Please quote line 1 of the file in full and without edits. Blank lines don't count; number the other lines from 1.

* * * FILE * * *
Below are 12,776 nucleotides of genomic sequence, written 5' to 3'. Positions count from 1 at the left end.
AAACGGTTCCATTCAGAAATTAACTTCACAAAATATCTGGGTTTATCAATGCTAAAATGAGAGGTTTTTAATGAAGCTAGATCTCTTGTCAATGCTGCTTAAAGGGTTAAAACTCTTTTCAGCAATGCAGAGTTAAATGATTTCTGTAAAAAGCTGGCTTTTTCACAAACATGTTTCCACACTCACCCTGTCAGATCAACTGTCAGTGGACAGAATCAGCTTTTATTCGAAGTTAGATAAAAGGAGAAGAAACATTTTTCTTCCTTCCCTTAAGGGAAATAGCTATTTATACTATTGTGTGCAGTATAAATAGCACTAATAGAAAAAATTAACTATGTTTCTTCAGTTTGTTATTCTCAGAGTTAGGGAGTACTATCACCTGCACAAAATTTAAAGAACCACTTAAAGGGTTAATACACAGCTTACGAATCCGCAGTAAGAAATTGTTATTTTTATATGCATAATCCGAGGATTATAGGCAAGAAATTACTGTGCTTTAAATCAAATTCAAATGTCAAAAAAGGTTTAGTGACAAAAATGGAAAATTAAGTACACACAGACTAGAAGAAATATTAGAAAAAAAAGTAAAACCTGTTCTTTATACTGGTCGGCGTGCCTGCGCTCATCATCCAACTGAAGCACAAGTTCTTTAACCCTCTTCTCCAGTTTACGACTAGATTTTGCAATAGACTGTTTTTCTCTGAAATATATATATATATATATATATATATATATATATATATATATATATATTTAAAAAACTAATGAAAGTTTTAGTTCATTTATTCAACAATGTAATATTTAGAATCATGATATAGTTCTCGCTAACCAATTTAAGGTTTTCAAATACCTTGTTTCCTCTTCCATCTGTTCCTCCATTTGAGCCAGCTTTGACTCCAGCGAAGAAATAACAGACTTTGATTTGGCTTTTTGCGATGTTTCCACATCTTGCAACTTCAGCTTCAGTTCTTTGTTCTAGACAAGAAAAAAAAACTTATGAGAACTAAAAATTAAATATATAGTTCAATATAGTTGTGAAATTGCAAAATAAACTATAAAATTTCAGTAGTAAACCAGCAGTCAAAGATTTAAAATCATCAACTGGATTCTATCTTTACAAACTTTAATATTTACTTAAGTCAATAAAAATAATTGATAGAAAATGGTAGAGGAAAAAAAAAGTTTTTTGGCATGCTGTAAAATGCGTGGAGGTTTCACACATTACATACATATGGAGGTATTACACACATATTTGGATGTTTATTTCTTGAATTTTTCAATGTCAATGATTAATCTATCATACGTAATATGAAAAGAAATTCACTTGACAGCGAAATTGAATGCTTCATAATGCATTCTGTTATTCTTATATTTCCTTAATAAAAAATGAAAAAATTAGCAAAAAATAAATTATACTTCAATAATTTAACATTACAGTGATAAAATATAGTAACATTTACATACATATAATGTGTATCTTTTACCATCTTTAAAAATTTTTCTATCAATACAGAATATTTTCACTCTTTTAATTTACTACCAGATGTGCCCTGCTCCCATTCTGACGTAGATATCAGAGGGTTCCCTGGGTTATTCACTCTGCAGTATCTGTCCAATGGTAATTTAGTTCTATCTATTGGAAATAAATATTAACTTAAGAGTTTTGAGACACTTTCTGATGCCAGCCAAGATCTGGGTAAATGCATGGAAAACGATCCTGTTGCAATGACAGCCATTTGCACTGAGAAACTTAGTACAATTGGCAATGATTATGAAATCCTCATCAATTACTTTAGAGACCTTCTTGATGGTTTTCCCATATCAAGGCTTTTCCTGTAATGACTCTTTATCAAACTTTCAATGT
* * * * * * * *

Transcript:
Below are 12,776 nucleotides of genomic sequence, written 5' to 3'. Positions count from 1 at the left end.